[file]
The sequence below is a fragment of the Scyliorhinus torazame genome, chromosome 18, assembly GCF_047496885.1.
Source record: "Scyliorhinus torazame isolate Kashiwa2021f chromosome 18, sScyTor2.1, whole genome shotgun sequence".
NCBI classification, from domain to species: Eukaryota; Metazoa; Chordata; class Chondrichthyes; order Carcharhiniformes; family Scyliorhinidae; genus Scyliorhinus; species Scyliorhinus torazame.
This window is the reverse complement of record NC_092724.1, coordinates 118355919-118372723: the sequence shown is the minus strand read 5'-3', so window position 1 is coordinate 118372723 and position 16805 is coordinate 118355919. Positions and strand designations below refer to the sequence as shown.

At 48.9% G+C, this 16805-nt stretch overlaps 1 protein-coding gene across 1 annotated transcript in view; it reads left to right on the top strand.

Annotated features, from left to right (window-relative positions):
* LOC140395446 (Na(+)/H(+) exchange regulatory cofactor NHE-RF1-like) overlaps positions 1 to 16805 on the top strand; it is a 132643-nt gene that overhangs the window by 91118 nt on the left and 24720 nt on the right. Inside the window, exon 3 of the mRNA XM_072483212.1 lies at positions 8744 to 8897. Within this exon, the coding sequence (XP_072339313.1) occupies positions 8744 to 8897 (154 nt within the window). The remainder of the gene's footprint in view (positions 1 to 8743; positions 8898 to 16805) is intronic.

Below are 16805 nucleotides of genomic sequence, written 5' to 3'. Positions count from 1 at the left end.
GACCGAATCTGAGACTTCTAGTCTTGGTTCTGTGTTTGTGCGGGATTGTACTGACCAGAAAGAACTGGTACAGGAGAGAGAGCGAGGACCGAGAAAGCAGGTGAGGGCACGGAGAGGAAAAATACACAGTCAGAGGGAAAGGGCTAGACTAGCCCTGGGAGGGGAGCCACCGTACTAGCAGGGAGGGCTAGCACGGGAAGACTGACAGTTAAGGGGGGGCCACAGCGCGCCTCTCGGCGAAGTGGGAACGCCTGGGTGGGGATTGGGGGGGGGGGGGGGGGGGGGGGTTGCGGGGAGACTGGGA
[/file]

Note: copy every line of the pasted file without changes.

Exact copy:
The sequence below is a fragment of the Scyliorhinus torazame genome, chromosome 18, assembly GCF_047496885.1.
Source record: "Scyliorhinus torazame isolate Kashiwa2021f chromosome 18, sScyTor2.1, whole genome shotgun sequence".
NCBI classification, from domain to species: Eukaryota; Metazoa; Chordata; class Chondrichthyes; order Carcharhiniformes; family Scyliorhinidae; genus Scyliorhinus; species Scyliorhinus torazame.
This window is the reverse complement of record NC_092724.1, coordinates 118355919-118372723: the sequence shown is the minus strand read 5'-3', so window position 1 is coordinate 118372723 and position 16805 is coordinate 118355919. Positions and strand designations below refer to the sequence as shown.

At 48.9% G+C, this 16805-nt stretch overlaps 1 protein-coding gene across 1 annotated transcript in view; it reads left to right on the top strand.

Annotated features, from left to right (window-relative positions):
* LOC140395446 (Na(+)/H(+) exchange regulatory cofactor NHE-RF1-like) overlaps positions 1 to 16805 on the top strand; it is a 132643-nt gene that overhangs the window by 91118 nt on the left and 24720 nt on the right. Inside the window, exon 3 of the mRNA XM_072483212.1 lies at positions 8744 to 8897. Within this exon, the coding sequence (XP_072339313.1) occupies positions 8744 to 8897 (154 nt within the window). The remainder of the gene's footprint in view (positions 1 to 8743; positions 8898 to 16805) is intronic.

Below are 16805 nucleotides of genomic sequence, written 5' to 3'. Positions count from 1 at the left end.
GACCGAATCTGAGACTTCTAGTCTTGGTTCTGTGTTTGTGCGGGATTGTACTGACCAGAAAGAACTGGTACAGGAGAGAGAGCGAGGACCGAGAAAGCAGGTGAGGGCACGGAGAGGAAAAATACACAGTCAGAGGGAAAGGGCTAGACTAGCCCTGGGAGGGGAGCCACCGTACTAGCAGGGAGGGCTAGCACGGGAAGACTGACAGTTAAGGGGGGGCCACAGCGCGCCTCTCGGCGAAGTGGGAACGCCTGGGTGGGGATTGGGGGGGGGGGGGGGGGGGGGGGTTGCGGGGAGACTGGGA